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Taking responsibility for our own learning.

By Sally Fagan
of JS Training.

Anyone remember the days when people had a job for life? The company you were with was relied upon to give regular promotions, regular salary increases, regular bonuses and any training that you required.

Whatever happened to these 'good old days'? Certainly for those that craved security, this was a good life and had a lot going for it. The world of work has now changed beyond recognition. Losing your job for example, no longer carries the same social stigma, even though some find it a worrying time. Some recruitment agencies now even regard it as a 'positive' on your CV rather than a negative. Nowadays companies, when squeezed, will often cut down on training and marketing, because these are frequently the areas that soak up money without showing an immediate return. Even as far back as the eighties, I worked for a company that was happy to fund any vocational training for me, but when management courses came up at their training college, it was always 'next time it will be your turn' and, guess what, the next time never came. After nearly six years with them as a graduate, I never once made it to their management training college.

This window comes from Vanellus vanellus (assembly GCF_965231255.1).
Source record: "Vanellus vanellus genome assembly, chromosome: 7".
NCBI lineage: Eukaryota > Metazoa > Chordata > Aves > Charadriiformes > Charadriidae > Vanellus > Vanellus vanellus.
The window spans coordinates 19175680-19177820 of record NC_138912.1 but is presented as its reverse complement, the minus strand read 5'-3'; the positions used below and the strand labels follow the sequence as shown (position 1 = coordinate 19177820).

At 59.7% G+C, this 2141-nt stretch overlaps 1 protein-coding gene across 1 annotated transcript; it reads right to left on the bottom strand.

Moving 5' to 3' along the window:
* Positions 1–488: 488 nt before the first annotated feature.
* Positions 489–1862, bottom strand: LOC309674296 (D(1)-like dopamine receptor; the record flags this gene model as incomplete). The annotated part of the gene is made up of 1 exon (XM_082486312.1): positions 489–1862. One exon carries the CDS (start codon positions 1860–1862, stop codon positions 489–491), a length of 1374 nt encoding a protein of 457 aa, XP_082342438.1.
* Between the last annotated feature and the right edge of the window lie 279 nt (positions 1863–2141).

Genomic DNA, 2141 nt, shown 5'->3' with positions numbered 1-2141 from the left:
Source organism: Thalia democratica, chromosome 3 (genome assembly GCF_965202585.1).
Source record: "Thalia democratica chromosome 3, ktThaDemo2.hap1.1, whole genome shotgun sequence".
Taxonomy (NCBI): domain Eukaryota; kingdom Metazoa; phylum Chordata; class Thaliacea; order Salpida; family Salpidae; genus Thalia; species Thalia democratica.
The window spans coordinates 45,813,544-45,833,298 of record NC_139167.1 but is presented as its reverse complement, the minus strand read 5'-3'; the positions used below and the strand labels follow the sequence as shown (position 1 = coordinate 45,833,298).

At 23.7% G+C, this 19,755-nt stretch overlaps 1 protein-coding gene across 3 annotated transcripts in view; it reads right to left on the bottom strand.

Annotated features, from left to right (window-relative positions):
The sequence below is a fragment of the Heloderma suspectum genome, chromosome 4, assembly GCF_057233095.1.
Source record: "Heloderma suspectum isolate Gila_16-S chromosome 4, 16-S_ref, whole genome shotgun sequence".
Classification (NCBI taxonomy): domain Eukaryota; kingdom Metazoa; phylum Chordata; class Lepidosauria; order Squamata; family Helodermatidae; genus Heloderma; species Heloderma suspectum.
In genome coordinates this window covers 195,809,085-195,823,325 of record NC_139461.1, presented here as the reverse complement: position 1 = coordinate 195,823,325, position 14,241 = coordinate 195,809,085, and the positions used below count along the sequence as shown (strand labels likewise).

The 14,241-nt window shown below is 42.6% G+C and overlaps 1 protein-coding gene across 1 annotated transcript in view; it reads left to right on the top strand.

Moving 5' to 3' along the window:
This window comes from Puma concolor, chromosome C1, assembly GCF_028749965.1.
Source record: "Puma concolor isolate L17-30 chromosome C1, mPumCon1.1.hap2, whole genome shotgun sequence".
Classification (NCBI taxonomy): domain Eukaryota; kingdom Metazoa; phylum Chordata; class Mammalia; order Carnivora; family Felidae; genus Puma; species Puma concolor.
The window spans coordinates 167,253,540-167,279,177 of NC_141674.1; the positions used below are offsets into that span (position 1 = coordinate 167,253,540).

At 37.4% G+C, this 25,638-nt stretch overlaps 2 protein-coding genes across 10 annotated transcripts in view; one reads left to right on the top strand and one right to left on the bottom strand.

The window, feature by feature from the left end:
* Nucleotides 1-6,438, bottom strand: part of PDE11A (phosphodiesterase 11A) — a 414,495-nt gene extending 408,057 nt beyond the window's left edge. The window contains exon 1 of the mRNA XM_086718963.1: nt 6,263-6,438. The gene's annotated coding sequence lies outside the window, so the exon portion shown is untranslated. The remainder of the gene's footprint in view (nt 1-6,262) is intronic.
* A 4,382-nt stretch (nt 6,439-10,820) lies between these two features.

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I was not happy with this situation and changed jobs to get the management training I wanted. Guess what? The new company promised much and delivered nothing. If only I knew then what I know now. The truth is that I actually received a great deal of management training, I just didn't recognise it at the time. What is more, I probably had so many opportunities, which I failed to capitalise on. Why? Because I hadn't taken responsibility for my own learning. I blamed circumstances, I blamed the company I worked for, but I didn't stop to think about what I was learning, and how I could learn more.

Taking responsibility for our own learning, does not mean that the company that we work for can abdicate from any responsibility. It does mean that the company has shifted its role from one of provider of training to facilitator of learning and development. One of the first things that we have to realise is that learning and development are not necessarily the same thing as training. You might like to think of development as a six stage process.

  1. Unaware: At this stage you know that a skill might be of use to you but you don't know anything about it.